Solid-state physics studies how macroscopic properties of solids (mechanical, electrical, optical, etc.) result from their microscopic structure. It usually deals with the scale where quantum properties of the particles are substantial.

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Exciton in semi-conductor

I don't understand why an exciton describes only the interaction between an electron hole and an electron in the conduction band? How is this interaction different from the interaction between an ...
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What is Z3 exciton?

I am searching and studying excitons and I confronted with a term named Z3 exciton. What is it? And what is its difference with, for instance Z1 or Z2 exciton?
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Transition Capacitance & Diffusion capacitance of a diode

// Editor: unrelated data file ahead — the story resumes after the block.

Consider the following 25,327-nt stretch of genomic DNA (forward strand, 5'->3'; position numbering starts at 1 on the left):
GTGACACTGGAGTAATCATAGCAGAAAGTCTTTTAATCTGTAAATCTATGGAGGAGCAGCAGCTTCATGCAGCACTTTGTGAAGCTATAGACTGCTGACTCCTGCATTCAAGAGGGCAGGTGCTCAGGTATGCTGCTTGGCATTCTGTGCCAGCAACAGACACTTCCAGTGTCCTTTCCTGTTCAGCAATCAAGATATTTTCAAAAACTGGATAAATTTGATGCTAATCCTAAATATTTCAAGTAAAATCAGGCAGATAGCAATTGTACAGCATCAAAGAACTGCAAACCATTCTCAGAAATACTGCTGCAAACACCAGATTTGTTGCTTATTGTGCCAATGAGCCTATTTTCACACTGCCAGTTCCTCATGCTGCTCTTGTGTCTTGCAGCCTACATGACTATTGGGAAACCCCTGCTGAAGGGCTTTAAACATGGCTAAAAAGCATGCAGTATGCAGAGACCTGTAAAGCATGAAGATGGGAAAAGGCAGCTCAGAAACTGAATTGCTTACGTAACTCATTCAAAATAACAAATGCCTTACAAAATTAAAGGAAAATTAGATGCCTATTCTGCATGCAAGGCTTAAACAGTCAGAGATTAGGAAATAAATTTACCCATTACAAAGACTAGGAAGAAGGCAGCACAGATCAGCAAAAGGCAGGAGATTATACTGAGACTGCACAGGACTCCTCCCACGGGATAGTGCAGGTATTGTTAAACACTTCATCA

What are Transition and Diffusion Capacitances of a Diode? Why is Transition capacitance more significant in the reverse bias condition? Why is Diffusion Capacitance more significant in the forward ...
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Fermi Level: chemical potential vs. electrochemical potential

In solid-state physics it is understood that the Fermi-Level is the electrochemical potential. The Fermi-Level is defined to: However, in thermodynamics this formula is referred to as the ...
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35 views

Light (Laser) operated optical switch

I have searched the web and found that optical switches are activated either through mechanical or electro/magnetics. Making them sort of Optomechanical or optoelectronic switches. Lets exclude ...
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Definition of luminescence

I saw a definition of luminescence as "any light not resulting from blackbody radiation", but in my view it's too broad. Is an accelerating electron producing luminescence? Or an electron recombining ...